Recovering from jumper’s knee can take a few weeks to several months, depending on how severe the injury was. During that time, athletes can engage in other types of activities that don’t put pressure on the patellar tendon, like swimming. Realize that just because the pain diminishes doesn’t mean the injury is healed. Follow your doctor’s instructions.
If the injury doesn’t respond to the above treatment methods, doctors may also try other forms of treatment, including ultrasound, laser treatment, massage and injections.
Exercises That Help Jumper’s Knee
The following exercises and stretches can help you recover from jumper’s knee and will also help prevent the injury in the first place. These are just a few examples, however. If you suffer from this injury, be sure to talk to your doctor about a thorough physical therapy program that will help you heal.
- Quad stretch: Stand or lie down, keep the knees together and pull the leg up behind you, grasping your toe. Pull it gently until you feel the stretch in your thigh and hold for 20 seconds. Repeat.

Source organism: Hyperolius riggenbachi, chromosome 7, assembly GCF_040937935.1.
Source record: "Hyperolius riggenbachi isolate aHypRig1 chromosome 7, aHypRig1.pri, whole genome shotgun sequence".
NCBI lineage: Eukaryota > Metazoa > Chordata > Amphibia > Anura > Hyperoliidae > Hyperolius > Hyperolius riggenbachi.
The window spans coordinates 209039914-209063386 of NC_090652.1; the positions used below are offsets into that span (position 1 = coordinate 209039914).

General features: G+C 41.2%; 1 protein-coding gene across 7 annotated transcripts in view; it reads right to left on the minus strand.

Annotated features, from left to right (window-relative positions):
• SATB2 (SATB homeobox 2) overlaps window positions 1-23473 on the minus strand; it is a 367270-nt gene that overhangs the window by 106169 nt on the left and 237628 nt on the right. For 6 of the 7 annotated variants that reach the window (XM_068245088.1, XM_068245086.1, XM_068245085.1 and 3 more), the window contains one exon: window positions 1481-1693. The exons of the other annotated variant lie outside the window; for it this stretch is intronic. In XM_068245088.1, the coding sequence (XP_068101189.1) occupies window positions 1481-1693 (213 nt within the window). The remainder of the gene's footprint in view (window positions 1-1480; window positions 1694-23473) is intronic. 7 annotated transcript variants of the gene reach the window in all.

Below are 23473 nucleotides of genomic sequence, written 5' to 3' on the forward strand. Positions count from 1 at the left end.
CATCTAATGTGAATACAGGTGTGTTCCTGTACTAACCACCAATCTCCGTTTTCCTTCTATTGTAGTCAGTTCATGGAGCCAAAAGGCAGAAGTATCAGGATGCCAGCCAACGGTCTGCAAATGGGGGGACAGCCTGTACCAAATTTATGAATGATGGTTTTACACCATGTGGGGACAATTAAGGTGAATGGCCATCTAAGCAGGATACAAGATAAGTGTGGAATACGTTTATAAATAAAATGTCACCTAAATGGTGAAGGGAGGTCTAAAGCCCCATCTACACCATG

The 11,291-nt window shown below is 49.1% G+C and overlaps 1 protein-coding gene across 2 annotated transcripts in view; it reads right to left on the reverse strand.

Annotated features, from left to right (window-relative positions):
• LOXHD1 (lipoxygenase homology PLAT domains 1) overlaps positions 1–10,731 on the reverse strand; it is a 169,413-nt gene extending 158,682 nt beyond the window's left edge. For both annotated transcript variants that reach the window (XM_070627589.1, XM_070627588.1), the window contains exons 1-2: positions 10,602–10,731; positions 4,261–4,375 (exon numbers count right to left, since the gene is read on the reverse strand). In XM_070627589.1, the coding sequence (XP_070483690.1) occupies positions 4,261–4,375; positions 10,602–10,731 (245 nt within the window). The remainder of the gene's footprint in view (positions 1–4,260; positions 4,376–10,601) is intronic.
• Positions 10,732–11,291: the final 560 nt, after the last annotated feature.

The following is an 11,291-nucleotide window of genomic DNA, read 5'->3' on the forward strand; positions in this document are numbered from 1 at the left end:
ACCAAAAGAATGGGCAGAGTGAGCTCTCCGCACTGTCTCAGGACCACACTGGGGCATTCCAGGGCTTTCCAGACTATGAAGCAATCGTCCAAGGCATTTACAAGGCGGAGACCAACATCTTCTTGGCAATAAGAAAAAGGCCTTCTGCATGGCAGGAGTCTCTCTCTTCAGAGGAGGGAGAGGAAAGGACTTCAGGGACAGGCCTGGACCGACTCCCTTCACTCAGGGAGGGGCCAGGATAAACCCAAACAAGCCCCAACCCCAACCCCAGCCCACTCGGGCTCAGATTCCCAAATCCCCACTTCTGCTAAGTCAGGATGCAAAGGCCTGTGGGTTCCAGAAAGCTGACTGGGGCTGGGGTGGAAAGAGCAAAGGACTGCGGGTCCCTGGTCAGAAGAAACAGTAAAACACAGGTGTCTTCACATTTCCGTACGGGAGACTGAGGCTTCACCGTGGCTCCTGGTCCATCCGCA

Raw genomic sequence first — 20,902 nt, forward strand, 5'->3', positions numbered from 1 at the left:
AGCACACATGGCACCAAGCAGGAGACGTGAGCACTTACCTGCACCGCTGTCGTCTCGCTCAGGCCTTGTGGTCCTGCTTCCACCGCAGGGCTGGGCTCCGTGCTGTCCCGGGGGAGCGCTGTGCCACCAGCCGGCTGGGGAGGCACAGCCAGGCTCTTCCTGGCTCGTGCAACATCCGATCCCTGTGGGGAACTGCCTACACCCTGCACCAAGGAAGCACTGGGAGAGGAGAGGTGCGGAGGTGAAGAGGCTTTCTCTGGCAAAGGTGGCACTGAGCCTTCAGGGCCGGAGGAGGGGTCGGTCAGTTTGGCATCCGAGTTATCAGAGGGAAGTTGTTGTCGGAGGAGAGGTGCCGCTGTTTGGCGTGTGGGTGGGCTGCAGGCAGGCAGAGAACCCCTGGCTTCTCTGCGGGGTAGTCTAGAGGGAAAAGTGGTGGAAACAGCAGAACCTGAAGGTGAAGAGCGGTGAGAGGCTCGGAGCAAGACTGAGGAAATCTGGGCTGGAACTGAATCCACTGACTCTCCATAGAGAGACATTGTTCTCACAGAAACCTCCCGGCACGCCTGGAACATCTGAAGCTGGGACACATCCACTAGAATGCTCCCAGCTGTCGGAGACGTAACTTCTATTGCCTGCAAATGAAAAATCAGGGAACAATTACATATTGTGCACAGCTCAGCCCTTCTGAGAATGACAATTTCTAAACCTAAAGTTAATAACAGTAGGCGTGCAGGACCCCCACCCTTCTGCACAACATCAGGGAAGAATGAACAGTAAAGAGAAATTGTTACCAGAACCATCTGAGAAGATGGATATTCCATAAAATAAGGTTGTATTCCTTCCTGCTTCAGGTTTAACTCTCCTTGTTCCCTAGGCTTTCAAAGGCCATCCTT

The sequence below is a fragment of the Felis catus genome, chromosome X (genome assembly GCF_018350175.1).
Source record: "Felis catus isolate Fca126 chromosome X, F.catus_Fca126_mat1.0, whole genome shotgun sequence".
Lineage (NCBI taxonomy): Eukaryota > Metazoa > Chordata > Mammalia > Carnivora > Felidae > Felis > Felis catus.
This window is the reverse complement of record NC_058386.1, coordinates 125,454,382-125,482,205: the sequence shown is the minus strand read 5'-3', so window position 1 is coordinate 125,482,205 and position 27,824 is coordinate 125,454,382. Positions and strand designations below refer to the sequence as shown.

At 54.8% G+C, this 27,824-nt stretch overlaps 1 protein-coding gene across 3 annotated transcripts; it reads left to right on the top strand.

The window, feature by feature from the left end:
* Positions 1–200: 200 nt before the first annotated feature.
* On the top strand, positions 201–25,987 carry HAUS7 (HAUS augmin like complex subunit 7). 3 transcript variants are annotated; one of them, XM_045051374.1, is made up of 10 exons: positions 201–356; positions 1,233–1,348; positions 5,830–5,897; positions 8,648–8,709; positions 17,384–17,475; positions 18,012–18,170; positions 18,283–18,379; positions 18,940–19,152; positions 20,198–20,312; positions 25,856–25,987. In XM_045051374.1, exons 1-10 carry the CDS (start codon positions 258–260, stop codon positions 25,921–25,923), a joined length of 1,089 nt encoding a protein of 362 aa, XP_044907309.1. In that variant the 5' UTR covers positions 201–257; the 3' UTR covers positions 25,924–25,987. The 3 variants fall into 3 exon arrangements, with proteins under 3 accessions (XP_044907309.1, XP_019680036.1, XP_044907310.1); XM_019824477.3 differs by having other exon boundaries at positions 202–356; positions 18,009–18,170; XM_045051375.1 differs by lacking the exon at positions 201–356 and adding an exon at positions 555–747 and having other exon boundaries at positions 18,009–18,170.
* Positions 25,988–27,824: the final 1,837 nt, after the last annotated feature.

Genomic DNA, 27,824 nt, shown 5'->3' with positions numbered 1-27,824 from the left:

- Calf stretches: Place the balls of your feet on a step and let your heels drop down until you feel the stretch in your calf. You can also use a street curb.
- Hamstring stretch: Lie on your back and wrap a resistance band around the bottom of your foot, holding the ends in your hands. Raise that leg while pulling the foot toward you, keeping the knee straight. Hold for 20 seconds and release. Repeat.
- Hip flexor stretch: Get down on the floor, placing one knee on the floor directly underneath you and the other foot out in front with the knee bent at a 90-degree angle. Keeping the back upright, push the hips forward until you feel a stretch at the front of the hip and upper thigh. Hold for 10 to 30 seconds and repeat.
- Single leg extension: Lie down on your back and lift one leg straight up, then slowly lower back down. Repeat.